The rally coincides with the 2nd anniversary of the start of RMT strike action on Southern against Driver Only Operation and in defence of keeping the guard on the train. Since the initial dispute began on Southern, RMT members on Northern, Merseyrail, Greater Anglia, Scotrail  and South Western Railways have also taken strike action in opposition to the assault on jobs, safety, security and accessibility.

After the protest a meeting will be held in Houses of Parliament with a number of guest speakers. Further details will be posted at www.rmt.org.uk

The sheer grit and determination of our members to put public safety before private profit over the past two years is a credit to the trade union movement and the communities they are standing up for.

We will be demonstrating outside Parliament to show that we are as determined now as we were two years ago – when the first dispute started – to defend the role of the guard on the train and the basic principles of passenger safety and accessibility.

RMT has now successfully secured agreements in both Wales and Scotland that lock-in the guard guarantee and if it’s good enough for Wales and Scotland to put safety and the role of the guard centre stage then it should be good enough for the rest of Britain as well.

The Barnet Society Public Meeting, February 22nd 2018 – Report by Jenny Brown

The four political parties, plenty of questions from more than 120 High Barnet residents.

Housing:

Question from the Barnet Society Chair: What about empty residences in Barnet – approx 4,000 of them are “long term empty”?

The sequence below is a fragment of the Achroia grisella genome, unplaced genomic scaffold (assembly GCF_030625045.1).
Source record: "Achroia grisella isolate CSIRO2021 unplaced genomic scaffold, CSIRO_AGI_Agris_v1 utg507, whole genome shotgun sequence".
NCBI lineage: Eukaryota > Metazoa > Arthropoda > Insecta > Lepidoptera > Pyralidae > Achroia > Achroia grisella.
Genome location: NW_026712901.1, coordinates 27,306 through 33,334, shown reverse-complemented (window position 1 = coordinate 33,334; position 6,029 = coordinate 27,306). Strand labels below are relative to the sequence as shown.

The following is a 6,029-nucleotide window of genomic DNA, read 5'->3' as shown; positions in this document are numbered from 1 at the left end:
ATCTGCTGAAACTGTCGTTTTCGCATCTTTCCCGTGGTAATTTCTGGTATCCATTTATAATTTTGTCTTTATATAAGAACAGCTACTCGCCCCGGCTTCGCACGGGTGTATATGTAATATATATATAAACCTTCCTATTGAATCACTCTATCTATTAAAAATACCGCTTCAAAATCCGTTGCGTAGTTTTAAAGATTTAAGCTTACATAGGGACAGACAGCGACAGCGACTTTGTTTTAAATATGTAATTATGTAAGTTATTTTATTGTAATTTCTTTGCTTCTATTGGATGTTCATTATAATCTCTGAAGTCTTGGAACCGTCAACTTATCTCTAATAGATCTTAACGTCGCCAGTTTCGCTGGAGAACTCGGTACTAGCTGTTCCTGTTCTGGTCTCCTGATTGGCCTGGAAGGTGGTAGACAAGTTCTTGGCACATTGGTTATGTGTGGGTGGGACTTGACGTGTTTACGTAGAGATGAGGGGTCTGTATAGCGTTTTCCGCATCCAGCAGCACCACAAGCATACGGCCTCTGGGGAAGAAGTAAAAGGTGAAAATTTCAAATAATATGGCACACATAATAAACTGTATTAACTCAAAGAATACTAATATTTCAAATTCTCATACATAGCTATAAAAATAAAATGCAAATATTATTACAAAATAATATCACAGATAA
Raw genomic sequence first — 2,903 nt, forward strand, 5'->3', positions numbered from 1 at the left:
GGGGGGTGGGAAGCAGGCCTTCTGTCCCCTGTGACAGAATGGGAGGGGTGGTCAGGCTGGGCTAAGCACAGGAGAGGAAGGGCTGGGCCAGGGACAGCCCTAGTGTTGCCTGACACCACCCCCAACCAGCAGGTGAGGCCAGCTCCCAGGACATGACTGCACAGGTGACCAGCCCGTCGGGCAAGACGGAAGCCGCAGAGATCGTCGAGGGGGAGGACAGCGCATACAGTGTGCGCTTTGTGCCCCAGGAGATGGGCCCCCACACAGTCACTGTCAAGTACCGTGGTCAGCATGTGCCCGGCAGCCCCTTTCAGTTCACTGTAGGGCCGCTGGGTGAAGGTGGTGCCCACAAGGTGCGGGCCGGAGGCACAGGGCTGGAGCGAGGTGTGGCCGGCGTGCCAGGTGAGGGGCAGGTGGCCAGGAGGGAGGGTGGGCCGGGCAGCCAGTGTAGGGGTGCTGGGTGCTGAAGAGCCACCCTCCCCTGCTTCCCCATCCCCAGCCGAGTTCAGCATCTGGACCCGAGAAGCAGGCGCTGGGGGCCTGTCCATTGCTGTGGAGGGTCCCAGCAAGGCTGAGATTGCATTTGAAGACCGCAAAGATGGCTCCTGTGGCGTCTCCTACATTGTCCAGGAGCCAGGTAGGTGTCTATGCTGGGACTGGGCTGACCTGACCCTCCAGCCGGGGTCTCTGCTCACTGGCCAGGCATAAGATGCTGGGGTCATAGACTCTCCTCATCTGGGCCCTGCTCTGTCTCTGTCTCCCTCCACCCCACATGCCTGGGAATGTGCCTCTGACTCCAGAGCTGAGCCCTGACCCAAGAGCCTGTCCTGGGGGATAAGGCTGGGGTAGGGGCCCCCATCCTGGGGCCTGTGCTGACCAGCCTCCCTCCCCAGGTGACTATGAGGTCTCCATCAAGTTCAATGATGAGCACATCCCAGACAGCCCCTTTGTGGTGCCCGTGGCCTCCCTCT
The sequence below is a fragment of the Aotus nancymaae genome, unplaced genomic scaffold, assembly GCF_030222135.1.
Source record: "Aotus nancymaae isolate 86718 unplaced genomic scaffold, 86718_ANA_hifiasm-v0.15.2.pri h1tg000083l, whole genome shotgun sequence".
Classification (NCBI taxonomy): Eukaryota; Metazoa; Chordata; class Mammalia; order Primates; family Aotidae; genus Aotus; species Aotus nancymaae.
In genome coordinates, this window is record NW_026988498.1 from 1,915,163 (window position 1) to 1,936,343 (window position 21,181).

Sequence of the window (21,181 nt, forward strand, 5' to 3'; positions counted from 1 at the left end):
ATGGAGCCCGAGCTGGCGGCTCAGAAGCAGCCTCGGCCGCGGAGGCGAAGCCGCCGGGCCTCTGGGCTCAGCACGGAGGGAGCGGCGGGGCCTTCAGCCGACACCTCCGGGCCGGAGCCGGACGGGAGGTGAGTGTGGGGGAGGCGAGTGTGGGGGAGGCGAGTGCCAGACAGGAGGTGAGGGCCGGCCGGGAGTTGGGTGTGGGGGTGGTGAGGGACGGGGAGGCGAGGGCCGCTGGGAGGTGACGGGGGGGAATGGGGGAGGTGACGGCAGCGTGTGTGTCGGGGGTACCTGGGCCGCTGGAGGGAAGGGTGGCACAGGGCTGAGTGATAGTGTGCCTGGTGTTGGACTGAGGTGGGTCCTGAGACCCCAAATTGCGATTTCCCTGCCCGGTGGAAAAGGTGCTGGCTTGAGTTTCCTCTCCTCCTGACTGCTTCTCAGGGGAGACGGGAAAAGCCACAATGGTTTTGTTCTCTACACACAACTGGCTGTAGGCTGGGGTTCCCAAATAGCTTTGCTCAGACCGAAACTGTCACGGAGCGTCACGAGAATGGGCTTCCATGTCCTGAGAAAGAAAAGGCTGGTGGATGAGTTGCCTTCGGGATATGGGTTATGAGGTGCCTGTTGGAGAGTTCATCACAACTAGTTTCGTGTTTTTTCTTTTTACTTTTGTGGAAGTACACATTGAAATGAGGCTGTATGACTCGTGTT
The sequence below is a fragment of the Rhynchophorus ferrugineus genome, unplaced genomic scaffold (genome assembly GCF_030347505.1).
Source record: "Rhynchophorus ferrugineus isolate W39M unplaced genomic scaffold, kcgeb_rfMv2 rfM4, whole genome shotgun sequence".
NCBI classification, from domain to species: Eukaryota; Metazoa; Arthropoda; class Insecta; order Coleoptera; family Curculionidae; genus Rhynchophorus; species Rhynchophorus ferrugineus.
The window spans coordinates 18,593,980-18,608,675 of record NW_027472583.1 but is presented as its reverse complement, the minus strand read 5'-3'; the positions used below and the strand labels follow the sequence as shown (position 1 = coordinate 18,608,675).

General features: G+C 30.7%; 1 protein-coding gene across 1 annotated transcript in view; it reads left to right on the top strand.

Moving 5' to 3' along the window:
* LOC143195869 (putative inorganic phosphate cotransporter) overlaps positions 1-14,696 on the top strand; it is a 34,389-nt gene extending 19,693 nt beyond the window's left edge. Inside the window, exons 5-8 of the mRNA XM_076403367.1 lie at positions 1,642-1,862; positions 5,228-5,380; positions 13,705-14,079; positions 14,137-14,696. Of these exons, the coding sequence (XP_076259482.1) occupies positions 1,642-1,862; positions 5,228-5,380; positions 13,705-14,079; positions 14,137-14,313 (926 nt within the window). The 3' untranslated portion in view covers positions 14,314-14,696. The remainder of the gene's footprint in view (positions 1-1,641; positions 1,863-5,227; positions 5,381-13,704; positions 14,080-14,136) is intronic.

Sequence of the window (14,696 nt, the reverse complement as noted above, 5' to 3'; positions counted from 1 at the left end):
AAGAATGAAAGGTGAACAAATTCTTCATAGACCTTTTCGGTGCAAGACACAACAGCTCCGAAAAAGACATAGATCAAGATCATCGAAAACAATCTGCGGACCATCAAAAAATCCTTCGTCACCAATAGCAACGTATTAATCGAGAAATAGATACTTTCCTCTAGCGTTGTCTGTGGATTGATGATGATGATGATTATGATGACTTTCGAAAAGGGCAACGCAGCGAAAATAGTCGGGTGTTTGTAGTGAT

Questions from the public showed concern about homelessness, high rents and unaffordable homes.

The Conservative comment from their woman representative, was that “the law needs to change. We have to house homeless people – it is statutory,” she said in relation to a question asking how it is right that we spend £25 million on providing emergency accommodation.

An audience member said the Conservatives had introduced “Right to Buy”

Liberal Democrat comment was they are the only party wanting to stop “Right to Buy.”

Amy from Labour refuted. She spoke about The new London Plan recently published by Sadiq Kahn, giving alternative ways to provide affordable housing.

  • Paul Edwards added that between 40% and 50% of social housing will be expected from developers because there will be the political will to negotiate this if Labour win.
  • Developers reap profit from being allowed to supply the housing market, where in Barnet £400,000 is considered affordable and some units sell for a million, showing scope for the developer to afford to build social housing on site. Rental provides housing revenue to maintain rather than sell the social homes.
  • In addition 800 Council homes would be built across Barnet for social rent. He said the Tories have caved into developers all over the borough

The Green Party:

  • Ways to use building apprenticeships under supervision to build self builds with the involvement of those who will be living in them.
  • Pre-fabs were discussed as viable and realistic.
  • Council to take over empty properties and rent them out. The rental is then paid to the property owner. The Council presumably fix the rental so it is a social rental rather than market rental.
  • The policy is “renovate not demolish”, with zero VAT on home renovation.

Robin Bishop, expressed concerns that the 32 London Boroughs have targets to build homes with density now abolished apart from in “conservation areas”. Robin and Nick from the Barnet Society showed concern that the new Labour London Plan would mean 3,300 new homes in High Barnet and Underhill by 2025.

Robin suggested to the meeting, that the next Council administration could draw up it’s own targets rather than following the new London Plan, in view of the 27,000 new homes across Barnet that the Conservative Council set as their own target and which is being met.

The Green belt and Ark secondary school were heated issues. Someone asked why a special school was not achieved. Councillor Longstaff said “We could not do anything because Barnet did not own the land saying the Dept for Education owned the land.”

Transport:

Paul Lemon, labour candidate for High Barnet, talked about improvements to transport if both the London Assembly and Barnet Council were Labour.

  • The cyclists, vehicles and pedestrians need to share our public roads